State officials are issuing an order to Duke Energy that it says is aimed at stopping “the continued spread of coal ash contamination in the groundwater” near a Wilmington power plant.
The N.C. Department of Environment and Natural Resources issued the notice of regulatory requirement to the nation’s largest utility on Tuesday after recent tests in the vicinity of the L.V. Sutton Electric Plant in New Hanover County showed high levels of boron, a metal that is a recognized indicator of coal ash contamination.
The metal was found in monitoring wells at or beyond the facility’s compliance boundary as well as three water supply wells approximately half a mile from the plant.
The levels of boron in the water supply wells did not exceed state groundwater standards but were much higher than concentrations found in background wells in the area, state officials said in a statement.
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“The levels of boron in these wells are a clear indication that coal ash constituents from Duke Energy’s coal ash impoundments have infiltrated the groundwater supply,” said Tom Reeder, an assistant secretary for DENR. “We are ordering Duke Energy to immediately take corrective actions to prevent further migration of coal ash contaminants.”
The utility has until July 9 to control and prevent further migration of coal ash contaminants and submit a plan to monitor for the effectiveness of its actions. Failure to meet the state’s requirements may result in a fine.
The state fined Duke Energy $25.1 million on March 10 for violations of groundwater standards at the plant, the largest-ever penalty for environmental damages.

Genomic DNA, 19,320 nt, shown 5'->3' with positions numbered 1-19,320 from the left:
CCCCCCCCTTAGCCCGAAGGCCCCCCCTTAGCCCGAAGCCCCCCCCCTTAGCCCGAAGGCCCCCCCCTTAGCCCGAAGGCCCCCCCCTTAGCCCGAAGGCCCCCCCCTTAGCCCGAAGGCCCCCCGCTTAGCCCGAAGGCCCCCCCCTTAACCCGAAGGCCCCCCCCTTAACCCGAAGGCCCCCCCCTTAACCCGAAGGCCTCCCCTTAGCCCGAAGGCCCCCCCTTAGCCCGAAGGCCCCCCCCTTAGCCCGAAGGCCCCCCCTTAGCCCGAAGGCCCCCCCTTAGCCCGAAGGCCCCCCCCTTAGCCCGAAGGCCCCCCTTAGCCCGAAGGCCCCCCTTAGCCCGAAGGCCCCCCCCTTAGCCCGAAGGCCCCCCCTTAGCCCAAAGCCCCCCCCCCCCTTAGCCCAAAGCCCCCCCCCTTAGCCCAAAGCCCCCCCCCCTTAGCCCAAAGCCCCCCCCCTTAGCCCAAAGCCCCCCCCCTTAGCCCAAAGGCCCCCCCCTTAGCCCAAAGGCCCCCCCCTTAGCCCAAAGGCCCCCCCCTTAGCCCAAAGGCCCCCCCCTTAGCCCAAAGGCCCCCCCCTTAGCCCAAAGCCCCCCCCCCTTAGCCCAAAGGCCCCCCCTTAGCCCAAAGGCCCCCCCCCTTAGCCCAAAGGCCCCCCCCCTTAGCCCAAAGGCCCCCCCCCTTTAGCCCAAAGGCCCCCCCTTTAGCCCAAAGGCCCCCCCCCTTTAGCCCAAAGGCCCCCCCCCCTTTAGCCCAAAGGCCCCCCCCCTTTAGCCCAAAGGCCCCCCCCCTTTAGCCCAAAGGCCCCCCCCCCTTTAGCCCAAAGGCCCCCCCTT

Separately, the state’s environmental agency said it has hired Kilpatrick Townsend & Stockton for legal services related to Duke Energy’s decision to contest the $25.1 million fine DENR issued to the utility in March for groundwater contamination at its Sutton Plant near Wilmington. The law firm, together with the state Attorney General’s office, will represent DENR through all phases of the litigation.
DENR issued a strongly worded statement expressing concern that Duke Energy was contesting the fine.
“It is evident that Duke Energy is choosing to spend its virtually limitless legal resources to fight fines for clearly documented groundwater contamination stemming from its coal ash impoundments near the Sutton Plant,” said DENR’s General Counsel Sam Hayes. “In addition to the Attorney General’s office, the state has hired outside counsel to form the best legal team possible to make sure Duke Energy is held accountable for its assault on the environment.”